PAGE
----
Here’s the last part of my summary of “Information Disorder,” authored by Claire Wardle, PhD, and Hossein Derkhshan and published by the Council of Europe. It addresses my concern about the complexity the modern consumer of news faces and the hard work it will take to advance any semblance of informed discourse in our digitally-connected societies.
Here’s the link to the 100-plus-page document. It’s a long, engaging document, tightly written, not easily summarized, since it covers a broad swath of the topic. So, what follows, is, by necessity, much longer than I’d like it to be.
So, I’ve broken this summary into pieces. All references are from that document, which is itself, heavily documented. I can take no credit for any of the ideas. My goal is to direct readers interested in the problem to the document itself. It’s a great starting point.
Techno fixes alone won’t solve the problem. With the ability to alter print, speech and video, there are ways around even the tightest technological controls.
Media strategies to help correct the problem include not airing spurious content, identifying sources of dis-information and then publicizing how those that produce content create their stuff (for instance, how bots work).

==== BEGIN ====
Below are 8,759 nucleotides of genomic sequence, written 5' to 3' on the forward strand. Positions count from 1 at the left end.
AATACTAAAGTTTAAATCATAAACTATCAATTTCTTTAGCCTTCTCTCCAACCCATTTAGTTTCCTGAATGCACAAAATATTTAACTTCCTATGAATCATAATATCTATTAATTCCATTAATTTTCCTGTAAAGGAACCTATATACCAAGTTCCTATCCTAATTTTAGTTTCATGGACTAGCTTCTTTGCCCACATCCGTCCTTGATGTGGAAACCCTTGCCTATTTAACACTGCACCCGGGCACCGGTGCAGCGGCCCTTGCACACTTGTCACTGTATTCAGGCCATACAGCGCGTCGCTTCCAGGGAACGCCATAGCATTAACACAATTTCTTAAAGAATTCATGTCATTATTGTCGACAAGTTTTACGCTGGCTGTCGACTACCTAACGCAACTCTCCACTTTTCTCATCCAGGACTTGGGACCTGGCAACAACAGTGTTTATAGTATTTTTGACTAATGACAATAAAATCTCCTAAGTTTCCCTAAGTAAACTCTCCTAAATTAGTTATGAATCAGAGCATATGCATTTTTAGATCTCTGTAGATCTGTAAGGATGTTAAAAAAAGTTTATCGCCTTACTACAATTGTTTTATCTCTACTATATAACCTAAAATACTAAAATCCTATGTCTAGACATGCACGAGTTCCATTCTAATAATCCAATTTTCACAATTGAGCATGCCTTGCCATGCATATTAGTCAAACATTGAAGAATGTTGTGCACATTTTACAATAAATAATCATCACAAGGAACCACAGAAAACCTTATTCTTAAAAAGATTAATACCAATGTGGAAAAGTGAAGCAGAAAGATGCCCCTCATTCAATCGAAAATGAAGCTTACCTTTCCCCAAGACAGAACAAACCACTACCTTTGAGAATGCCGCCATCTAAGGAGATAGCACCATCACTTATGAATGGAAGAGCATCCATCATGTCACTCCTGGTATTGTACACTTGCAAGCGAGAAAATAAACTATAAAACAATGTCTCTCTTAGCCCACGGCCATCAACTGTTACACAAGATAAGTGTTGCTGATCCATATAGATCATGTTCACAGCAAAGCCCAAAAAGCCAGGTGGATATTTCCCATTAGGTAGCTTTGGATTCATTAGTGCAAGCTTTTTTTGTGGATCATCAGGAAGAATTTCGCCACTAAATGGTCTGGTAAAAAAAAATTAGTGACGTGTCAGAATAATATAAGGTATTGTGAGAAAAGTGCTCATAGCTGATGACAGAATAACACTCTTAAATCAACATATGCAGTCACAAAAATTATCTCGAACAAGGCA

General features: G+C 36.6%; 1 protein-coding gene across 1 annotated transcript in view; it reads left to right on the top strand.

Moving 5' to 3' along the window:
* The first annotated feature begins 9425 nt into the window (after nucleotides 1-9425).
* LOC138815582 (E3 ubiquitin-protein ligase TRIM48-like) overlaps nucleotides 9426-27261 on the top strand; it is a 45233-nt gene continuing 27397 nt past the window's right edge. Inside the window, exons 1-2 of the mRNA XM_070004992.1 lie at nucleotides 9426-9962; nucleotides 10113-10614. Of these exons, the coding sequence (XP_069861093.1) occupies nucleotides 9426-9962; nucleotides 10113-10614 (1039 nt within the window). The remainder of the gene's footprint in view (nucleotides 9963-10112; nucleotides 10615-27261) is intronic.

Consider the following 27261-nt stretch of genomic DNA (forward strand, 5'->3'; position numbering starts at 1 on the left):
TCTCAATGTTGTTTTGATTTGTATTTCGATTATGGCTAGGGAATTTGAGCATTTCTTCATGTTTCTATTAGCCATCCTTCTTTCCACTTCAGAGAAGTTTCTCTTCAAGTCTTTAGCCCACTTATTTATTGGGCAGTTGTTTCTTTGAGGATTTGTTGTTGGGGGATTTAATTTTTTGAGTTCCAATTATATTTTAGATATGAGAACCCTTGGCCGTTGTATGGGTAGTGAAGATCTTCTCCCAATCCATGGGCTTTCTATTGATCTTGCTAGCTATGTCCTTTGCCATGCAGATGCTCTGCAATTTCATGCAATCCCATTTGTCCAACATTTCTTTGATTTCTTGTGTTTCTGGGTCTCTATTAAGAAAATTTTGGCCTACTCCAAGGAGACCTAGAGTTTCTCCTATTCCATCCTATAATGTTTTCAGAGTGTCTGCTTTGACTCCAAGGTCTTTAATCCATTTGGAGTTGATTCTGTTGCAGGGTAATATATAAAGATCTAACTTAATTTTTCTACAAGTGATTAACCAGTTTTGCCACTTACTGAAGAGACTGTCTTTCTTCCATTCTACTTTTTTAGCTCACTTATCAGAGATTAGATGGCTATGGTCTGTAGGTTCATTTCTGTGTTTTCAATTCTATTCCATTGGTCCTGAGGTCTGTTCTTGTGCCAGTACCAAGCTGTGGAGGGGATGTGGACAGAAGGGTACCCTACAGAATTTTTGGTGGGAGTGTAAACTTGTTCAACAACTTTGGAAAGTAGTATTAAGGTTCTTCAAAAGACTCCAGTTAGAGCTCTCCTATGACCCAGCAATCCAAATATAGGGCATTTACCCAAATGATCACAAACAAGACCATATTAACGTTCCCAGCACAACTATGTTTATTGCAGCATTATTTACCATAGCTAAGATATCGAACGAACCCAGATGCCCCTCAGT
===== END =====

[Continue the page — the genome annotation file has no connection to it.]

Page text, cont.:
Create material on how to differentiate between opinion and hard news, as well as critical assessment of statistical and quantitative statements in the media, an understanding of algorithms and artificial intelligence and greater emotional skepticism. There is also a need to educate people on the power of images to manipulate and persuade: doctored images, fabricated videos, misleading visualizations or “memes” (images with text superimposed over top).
Good or bad, other countries are taking steps to regulate irresponsible speech on media, an indicator of how serious leaders in those countries are about the threat. Germany has implemented the Network Enforcement Law, which targets hat speech. But, a BBC World Service survey indicated that in only two of 18 countries, China and the UK, did a majority want their governments to regulate the internet. Leaders in Italy and the European Commission have called for regulation of mal-information. In the Czech Republic, a unit targeting “dis-information campaigns.” Singapore is also considering actions.
Near the end of this 109-page, meticulously documented paper is a summary of recommendations for action by technology companies, national governments, media organizations, civil society, educational institutions and grant-awarding foundations. Even if the rest of the paper is skipped, this five-page summary offers a glimpse of the complexity of what must be undertaken. Also helpful is a listing in an appendix of international fact-checking organizations and a link to a fact-checking database put together by Duke University’s Reporter’s Lab.